Mock definition

mŏk
To imitate or mimic, as in fun or derision; burlesque.
verb
15
6
The act of mocking.
noun
13
5
An object of scorn or derision.

Became the mock of his associates.

noun
11
4
To show or express scorn, ridicule, or contempt; jeer.
verb
6
2
In an insincere or pretending manner.

Mock sorrowful.

adverb
5
1
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An act of mocking; jibe; sneer.
noun
3
0
A person or thing receiving or deserving ridicule or derision.
noun
3
0
Sham; false; imitation; pretended.

A mock battle.

adjective
3
0
To treat with ridicule or contempt; deride.

Was mocked for contradicting himself; mocked her superficial understanding of the issues.

verb
3
1
To hold up to scorn or contempt; ridicule.
verb
3
1
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An imitation or counterfeit.
noun
3
1
Of or designating a food that imitates another in some way.

The filling of mock apple pie tastes as if it contains apples.

adjective
3
1
In a false or insincere manner.

Mock-sympathetic words.

adverb
3
1
Mock is to tease someone or make someone the object of scorn, or to mimic or imitate someone to get laughs or to insult the person.

When you point out how silly and stupid someone's answer is, this is an example of when you mock the person.

When you impersonate your teacher who you don't like in order to get laughs, this is an example of when you mock your teacher.

verb
1
0
To imitate in fun or derision.

Mocked his high-pitched voice.

verb
1
0
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To mimic or resemble closely.

A whistle that mocks the call of seabirds.

verb
1
0
Simulated; false; sham.

A mock battle.

adjective
1
0
To make fun of by mimicking, to taunt.
verb
1
0
To lead on and disappoint; deceive.
verb
1
1
To defy and make futile; defeat.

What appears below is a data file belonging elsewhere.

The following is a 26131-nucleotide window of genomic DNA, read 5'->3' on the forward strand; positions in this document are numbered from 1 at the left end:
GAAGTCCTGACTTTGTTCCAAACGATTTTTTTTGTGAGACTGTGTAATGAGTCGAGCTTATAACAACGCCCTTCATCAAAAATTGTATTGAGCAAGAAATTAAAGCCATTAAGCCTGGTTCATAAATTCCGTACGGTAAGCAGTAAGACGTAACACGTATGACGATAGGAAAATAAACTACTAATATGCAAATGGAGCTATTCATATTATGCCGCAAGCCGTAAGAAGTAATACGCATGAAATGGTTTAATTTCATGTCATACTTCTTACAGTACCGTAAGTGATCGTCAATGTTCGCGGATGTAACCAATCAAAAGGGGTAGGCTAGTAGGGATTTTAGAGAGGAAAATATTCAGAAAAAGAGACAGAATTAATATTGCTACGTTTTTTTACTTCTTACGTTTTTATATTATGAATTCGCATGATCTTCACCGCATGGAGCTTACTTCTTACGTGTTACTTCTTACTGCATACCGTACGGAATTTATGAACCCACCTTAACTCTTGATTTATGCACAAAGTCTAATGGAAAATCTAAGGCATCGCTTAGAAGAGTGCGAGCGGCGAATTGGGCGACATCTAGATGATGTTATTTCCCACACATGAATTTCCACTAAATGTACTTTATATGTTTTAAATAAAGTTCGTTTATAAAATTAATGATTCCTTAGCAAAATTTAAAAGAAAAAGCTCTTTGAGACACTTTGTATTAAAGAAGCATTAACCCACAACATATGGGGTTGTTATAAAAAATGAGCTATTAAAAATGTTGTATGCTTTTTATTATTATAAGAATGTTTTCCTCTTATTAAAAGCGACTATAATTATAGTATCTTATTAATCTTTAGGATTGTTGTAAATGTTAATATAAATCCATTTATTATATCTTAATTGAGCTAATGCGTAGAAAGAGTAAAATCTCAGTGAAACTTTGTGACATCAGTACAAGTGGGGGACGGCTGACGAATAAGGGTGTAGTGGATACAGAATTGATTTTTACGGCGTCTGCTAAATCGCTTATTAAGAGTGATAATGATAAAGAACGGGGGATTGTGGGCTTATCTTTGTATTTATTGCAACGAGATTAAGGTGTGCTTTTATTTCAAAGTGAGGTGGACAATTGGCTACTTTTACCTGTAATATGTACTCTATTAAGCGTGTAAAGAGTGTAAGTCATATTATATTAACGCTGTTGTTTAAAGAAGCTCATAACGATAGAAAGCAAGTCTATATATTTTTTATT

The impregnable fortress mocked the invaders.

verb
1
1
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To frustrate the hopes or intentions of.
verb
0
0
To cause to appear irrelevant, ineffectual, or impossible.
verb
0
0
To express scorn or ridicule; jeer.

They mocked at the idea.

verb
0
0
An imitation, usually of lesser quality.

noun
0
0
A practice exam set by an educating institution to prepare students for an important exam.

He got a B in his History mock, but improved to an A in the exam.

noun
0
0
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To mimic, to simulate.
verb
0
0
To tantalise, and disappoint (the hopes of).
verb
0
0
Imitation, not genuine (mock turtle soup, mock leather); fake.
adjective
0
0
The definition of mock is something fake, or something arranged for practice.

A knock-off of a designer purse is an example of a mock purse.

A trial that is practice for the real trial is an example of a mock trial.

adjective
0
1
Mockery, the act of mocking.
noun
0
1
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make
  • To subject to ridicule; mock.
idiom
0
0

Other Word Forms

Noun

Singular:
mock
Plural:
mocks

Idioms and Phrasal Verbs

Origin of mock

  • Middle English mokken from Old French mocquer

    From American Heritage Dictionary of the English Language, 5th Edition

  • From Middle English mokken, from Middle French mocquer (“to deride, jeer"), from Middle Dutch mocken (“to mumble") or Middle Low German mucken (“to grumble, talk with the mouth half-opened"), both from Old Saxon *mokkian, *mukkian (“to low, mumble"), from Proto-Germanic *mukkijanÄ…, *mÅ«hanÄ… (“to low, bellow, shout"), from Proto-Indo-European *mÅ«g-, *mÅ«k- (“to low, mumble"). Cognate with Old High German firmucken (“to be stupid"), Modern German mucksen (“to utter a word"), Dutch dialectal mokkel (“kiss").

    From Wiktionary